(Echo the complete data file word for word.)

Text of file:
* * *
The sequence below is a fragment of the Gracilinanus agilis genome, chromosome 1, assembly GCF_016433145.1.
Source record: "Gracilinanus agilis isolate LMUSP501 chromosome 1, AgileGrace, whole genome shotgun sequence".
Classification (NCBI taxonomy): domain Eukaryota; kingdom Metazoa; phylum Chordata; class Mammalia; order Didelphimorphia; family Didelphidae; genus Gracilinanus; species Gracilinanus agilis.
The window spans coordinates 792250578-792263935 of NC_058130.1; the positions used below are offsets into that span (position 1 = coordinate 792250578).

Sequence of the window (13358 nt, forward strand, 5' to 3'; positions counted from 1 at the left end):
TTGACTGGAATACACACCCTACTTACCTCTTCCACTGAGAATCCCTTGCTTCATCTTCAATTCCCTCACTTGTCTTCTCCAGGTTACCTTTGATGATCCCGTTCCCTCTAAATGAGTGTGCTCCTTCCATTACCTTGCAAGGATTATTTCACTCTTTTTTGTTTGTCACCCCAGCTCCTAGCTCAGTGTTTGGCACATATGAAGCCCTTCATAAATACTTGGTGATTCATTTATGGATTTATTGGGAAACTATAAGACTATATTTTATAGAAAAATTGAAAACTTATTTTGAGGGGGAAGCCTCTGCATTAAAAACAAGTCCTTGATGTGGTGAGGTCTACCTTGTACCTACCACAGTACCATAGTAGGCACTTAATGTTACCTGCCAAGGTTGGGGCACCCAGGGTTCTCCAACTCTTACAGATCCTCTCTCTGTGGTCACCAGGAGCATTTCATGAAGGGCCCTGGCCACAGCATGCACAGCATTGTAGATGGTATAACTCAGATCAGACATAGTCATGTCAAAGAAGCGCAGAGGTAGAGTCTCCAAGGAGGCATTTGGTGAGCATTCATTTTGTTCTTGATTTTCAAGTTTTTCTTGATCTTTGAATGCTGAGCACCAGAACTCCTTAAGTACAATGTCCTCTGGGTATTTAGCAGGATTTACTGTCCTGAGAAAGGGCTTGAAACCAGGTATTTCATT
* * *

The sequence below is a fragment of the Gracilinanus agilis genome, chromosome 1, assembly GCF_016433145.1.
Source record: "Gracilinanus agilis isolate LMUSP501 chromosome 1, AgileGrace, whole genome shotgun sequence".
Classification (NCBI taxonomy): domain Eukaryota; kingdom Metazoa; phylum Chordata; class Mammalia; order Didelphimorphia; family Didelphidae; genus Gracilinanus; species Gracilinanus agilis.
The window spans coordinates 792250578-792263935 of NC_058130.1; the positions used below are offsets into that span (position 1 = coordinate 792250578).

Sequence of the window (13358 nt, forward strand, 5' to 3'; positions counted from 1 at the left end):
TTGACTGGAATACACACCCTACTTACCTCTTCCACTGAGAATCCCTTGCTTCATCTTCAATTCCCTCACTTGTCTTCTCCAGGTTACCTTTGATGATCCCGTTCCCTCTAAATGAGTGTGCTCCTTCCATTACCTTGCAAGGATTATTTCACTCTTTTTTGTTTGTCACCCCAGCTCCTAGCTCAGTGTTTGGCACATATGAAGCCCTTCATAAATACTTGGTGATTCATTTATGGATTTATTGGGAAACTATAAGACTATATTTTATAGAAAAATTGAAAACTTATTTTGAGGGGGAAGCCTCTGCATTAAAAACAAGTCCTTGATGTGGTGAGGTCTACCTTGTACCTACCACAGTACCATAGTAGGCACTTAATGTTACCTGCCAAGGTTGGGGCACCCAGGGTTCTCCAACTCTTACAGATCCTCTCTCTGTGGTCACCAGGAGCATTTCATGAAGGGCCCTGGCCACAGCATGCACAGCATTGTAGATGGTATAACTCAGATCAGACATAGTCATGTCAAAGAAGCGCAGAGGTAGAGTCTCCAAGGAGGCATTTGGTGAGCATTCATTTTGTTCTTGATTTTCAAGTTTTTCTTGATCTTTGAATGCTGAGCACCAGAACTCCTTAAGTACAATGTCCTCTGGGTATTTAGCAGGATTTACTGTCCTGAGAAAGGGCTTGAAACCAGGTATTTCATT